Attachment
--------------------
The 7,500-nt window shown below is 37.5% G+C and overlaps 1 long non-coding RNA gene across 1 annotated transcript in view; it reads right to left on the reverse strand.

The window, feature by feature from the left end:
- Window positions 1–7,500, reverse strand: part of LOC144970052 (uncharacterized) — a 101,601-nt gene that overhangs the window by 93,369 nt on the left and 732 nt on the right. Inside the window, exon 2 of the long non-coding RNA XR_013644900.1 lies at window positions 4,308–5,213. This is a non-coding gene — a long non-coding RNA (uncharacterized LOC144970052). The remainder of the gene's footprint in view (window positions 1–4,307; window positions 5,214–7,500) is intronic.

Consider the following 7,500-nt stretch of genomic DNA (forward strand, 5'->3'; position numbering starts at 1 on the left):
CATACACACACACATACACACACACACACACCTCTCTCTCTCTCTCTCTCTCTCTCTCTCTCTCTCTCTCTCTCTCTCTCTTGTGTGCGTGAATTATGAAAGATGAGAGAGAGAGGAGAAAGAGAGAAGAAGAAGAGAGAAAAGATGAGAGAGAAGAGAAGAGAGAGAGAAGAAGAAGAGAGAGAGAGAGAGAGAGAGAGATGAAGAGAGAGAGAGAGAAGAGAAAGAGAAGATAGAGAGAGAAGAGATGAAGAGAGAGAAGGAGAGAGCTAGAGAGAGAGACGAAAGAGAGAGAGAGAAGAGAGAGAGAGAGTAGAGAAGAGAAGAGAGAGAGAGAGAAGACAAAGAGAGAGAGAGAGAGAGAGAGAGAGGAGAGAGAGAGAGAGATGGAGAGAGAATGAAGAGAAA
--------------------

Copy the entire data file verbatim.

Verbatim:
The 7,500-nt window shown below is 37.5% G+C and overlaps 1 long non-coding RNA gene across 1 annotated transcript in view; it reads right to left on the reverse strand.

The window, feature by feature from the left end:
- Window positions 1–7,500, reverse strand: part of LOC144970052 (uncharacterized) — a 101,601-nt gene that overhangs the window by 93,369 nt on the left and 732 nt on the right. Inside the window, exon 2 of the long non-coding RNA XR_013644900.1 lies at window positions 4,308–5,213. This is a non-coding gene — a long non-coding RNA (uncharacterized LOC144970052). The remainder of the gene's footprint in view (window positions 1–4,307; window positions 5,214–7,500) is intronic.

Consider the following 7,500-nt stretch of genomic DNA (forward strand, 5'->3'; position numbering starts at 1 on the left):
CATACACACACACATACACACACACACACACCTCTCTCTCTCTCTCTCTCTCTCTCTCTCTCTCTCTCTCTCTCTCTCTCTTGTGTGCGTGAATTATGAAAGATGAGAGAGAGAGGAGAAAGAGAGAAGAAGAAGAGAGAAAAGATGAGAGAGAAGAGAAGAGAGAGAGAAGAAGAAGAGAGAGAGAGAGAGAGAGAGAGATGAAGAGAGAGAGAGAGAAGAGAAAGAGAAGATAGAGAGAGAAGAGATGAAGAGAGAGAAGGAGAGAGCTAGAGAGAGAGACGAAAGAGAGAGAGAGAAGAGAGAGAGAGAGTAGAGAAGAGAAGAGAGAGAGAGAGAAGACAAAGAGAGAGAGAGAGAGAGAGAGAGAGGAGAGAGAGAGAGAGATGGAGAGAGAATGAAGAGAAA